JUÁREZ-LINCOLN UNIVERSITY. Juárez-Lincoln University, a Mexican-American institution of higher learning in Austin, was founded in 1971. It represented one of several alternative educational models that emerged from a 1969 state conference of the Mexican American Youth Organization in Mission, Texas. The MAYO conference was organized by student and community leaders in response to walk-outs throughout the state, in which Hispanic students in secondary schools protested school policies and curricula, the sparsity of Mexican Americans in faculties, and the lack of Mexican-American studies. Shortly after the conference, Jacinto Treviño College was established in Mercedes. Leonard Mestas of Denver and André Guerrero served as codirectors. Political differences led to a division in 1971, and Guerrero and Mestas left to form their own school, Juárez-Lincoln.
During the first year the school operated out of a small office in Fort Worth, but in 1972 it was moved to Austin. The offices were initially located at St. Edward's University. In 1975, when Juárez-Lincoln had increased its enrollment to nearly 200, the school moved to its own campus at 715 East First Street. Juárez-Lincoln became an affiliate of the Antioch Graduate School of Education in Ohio. Until 1975 the school was known as Juárez-Lincoln Center, but with the addition of a bachelor of arts program to its master of education program, it changed its name to Juárez-Lincoln University. The institution had three programs: the master of education program, as part of the Antioch Graduate School of Education; the bachelor of arts program, in conjunction with Antioch College; and the National Farmworker Information Clearinghouse, a national resource center collecting data on migrant farm workers and migrant programs.
Juárez-Lincoln's curricula emphasized the bilingual and bicultural environment in which its students lived and worked and encouraged them to invest their skills in the local community. The school followed the "university-without-walls" model, in which students designed their own projects with the assistance of faculty advisors. Students enrolled for the M.Ed. program, for example, submitted a "practicum," or a description of work to be done, and were not required to attend classes but reported periodically to the faculty advisor. Once the course of study was completed, students presented an oral dissertation to a combined committee of faculty and community representatives. Tuition was kept low to attract students who could not afford the state schools, and grants and scholarships were available through Antioch University.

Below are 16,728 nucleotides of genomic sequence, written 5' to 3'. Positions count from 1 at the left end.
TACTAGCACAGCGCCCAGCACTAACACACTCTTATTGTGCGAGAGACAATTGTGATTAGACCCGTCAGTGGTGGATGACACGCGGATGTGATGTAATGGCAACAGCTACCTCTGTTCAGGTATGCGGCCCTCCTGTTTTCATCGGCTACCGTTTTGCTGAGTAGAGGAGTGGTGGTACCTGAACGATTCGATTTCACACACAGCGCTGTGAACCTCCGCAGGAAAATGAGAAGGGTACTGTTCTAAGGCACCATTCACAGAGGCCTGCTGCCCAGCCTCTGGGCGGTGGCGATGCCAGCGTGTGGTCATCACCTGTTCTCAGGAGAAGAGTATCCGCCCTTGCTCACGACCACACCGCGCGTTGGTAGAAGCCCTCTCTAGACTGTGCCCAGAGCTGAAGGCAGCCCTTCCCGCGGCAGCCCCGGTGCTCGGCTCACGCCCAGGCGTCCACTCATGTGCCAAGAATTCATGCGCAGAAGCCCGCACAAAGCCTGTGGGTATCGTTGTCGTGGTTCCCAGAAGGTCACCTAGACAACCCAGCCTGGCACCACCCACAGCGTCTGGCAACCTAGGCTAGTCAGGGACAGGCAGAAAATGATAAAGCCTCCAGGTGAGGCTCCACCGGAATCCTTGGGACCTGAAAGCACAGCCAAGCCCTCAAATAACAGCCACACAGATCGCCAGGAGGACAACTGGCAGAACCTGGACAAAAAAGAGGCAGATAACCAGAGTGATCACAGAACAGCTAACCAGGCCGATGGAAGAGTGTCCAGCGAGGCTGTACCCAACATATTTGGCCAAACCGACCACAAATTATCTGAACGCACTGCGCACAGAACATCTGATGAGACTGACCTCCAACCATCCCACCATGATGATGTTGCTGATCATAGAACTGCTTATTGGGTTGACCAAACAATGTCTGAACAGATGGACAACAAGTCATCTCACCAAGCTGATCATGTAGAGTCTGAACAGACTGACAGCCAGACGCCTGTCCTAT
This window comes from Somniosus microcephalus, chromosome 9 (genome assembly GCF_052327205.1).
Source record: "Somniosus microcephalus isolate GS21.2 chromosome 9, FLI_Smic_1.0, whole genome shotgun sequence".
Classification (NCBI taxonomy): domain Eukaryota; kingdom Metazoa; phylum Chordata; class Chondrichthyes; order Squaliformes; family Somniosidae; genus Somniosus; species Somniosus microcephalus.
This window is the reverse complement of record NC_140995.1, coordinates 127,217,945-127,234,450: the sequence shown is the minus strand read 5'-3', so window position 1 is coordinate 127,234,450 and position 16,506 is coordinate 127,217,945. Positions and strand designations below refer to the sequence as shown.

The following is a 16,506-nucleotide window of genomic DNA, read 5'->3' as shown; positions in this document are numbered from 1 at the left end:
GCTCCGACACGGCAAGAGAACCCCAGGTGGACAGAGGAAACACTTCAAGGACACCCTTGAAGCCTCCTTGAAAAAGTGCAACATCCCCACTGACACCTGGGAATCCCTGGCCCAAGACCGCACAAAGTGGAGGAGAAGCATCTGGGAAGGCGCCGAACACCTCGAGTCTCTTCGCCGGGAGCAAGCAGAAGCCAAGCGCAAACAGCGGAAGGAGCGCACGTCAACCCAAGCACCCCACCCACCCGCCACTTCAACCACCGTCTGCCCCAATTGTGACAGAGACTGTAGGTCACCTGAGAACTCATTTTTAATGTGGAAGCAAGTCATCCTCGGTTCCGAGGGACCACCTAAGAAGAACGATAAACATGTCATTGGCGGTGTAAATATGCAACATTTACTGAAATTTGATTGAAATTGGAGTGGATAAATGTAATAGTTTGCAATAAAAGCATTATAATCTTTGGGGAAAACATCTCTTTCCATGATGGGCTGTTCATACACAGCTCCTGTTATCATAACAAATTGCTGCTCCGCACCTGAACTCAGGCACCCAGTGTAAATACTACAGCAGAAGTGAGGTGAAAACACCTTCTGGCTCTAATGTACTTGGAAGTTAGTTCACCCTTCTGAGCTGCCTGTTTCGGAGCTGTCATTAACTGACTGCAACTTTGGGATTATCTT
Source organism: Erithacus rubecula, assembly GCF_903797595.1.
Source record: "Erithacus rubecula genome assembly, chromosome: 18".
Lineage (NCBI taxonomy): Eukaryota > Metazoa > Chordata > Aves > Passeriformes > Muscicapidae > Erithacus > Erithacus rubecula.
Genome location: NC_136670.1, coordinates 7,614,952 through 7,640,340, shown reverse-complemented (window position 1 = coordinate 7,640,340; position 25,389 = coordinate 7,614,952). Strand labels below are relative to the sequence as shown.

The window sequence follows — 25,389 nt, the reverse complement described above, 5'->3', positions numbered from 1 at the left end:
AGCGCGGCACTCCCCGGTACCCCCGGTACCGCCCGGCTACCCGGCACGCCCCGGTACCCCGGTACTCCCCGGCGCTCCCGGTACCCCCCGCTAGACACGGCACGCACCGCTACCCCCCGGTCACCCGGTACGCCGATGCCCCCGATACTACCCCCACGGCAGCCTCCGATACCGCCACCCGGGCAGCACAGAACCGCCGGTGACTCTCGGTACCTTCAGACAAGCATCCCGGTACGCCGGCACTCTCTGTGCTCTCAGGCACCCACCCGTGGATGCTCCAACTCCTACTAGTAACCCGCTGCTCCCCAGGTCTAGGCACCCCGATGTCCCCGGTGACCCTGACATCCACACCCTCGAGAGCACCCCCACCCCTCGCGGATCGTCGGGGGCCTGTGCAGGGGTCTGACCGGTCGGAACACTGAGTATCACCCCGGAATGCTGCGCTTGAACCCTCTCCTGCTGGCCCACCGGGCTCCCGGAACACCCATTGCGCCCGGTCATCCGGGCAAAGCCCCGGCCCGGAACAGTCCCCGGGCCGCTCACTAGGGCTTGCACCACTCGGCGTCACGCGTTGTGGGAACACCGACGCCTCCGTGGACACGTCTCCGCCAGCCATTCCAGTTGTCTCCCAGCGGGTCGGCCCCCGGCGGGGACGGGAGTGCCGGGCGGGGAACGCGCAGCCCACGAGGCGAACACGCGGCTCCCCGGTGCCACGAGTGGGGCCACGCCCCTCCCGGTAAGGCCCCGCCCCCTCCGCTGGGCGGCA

Juárez-Lincoln was closed in 1979, when Antioch University withdrew its support; J-L had an enrollment of several hundred students at the time. The Juárez-Lincoln building continued to be used by local groups, including the League of United Chicano Artists and Mujeres Artistas del Suroeste. The building, with its mural by Raul Valdez employing pre-Columbian imagery, became a symbol for East Austin residents. When real estate developers announced in 1980 that the building would be demolished to make way for an office building, neighborhood groups took the battle to court, hoping to turn the building into a neighborhood center. After litigation the building was demolished in 1983.
Victor Guerra-Garza, ed., HOJAS: A Chicano Journal of Education (Austin: Juárez-Lincoln University, 1976). Aileen Schleff, "The Juárez-Lincoln Center," La Luz, November 1972. Armando Treviño, "El Colegio sin paredes: Juárez-Lincoln Center, Austin," La Luz, June 1974.
The following, adapted from the Chicago Manual of Style, 15th edition, is the preferred citation for this article.María-Cristina García, "JUAREZ-LINCOLN UNIVERSITY," Handbook of Texas Online (http://www.tshaonline.org/handbook/online/articles/kcj03), accessed May 21, 2013. Published by the Texas State Historical Association.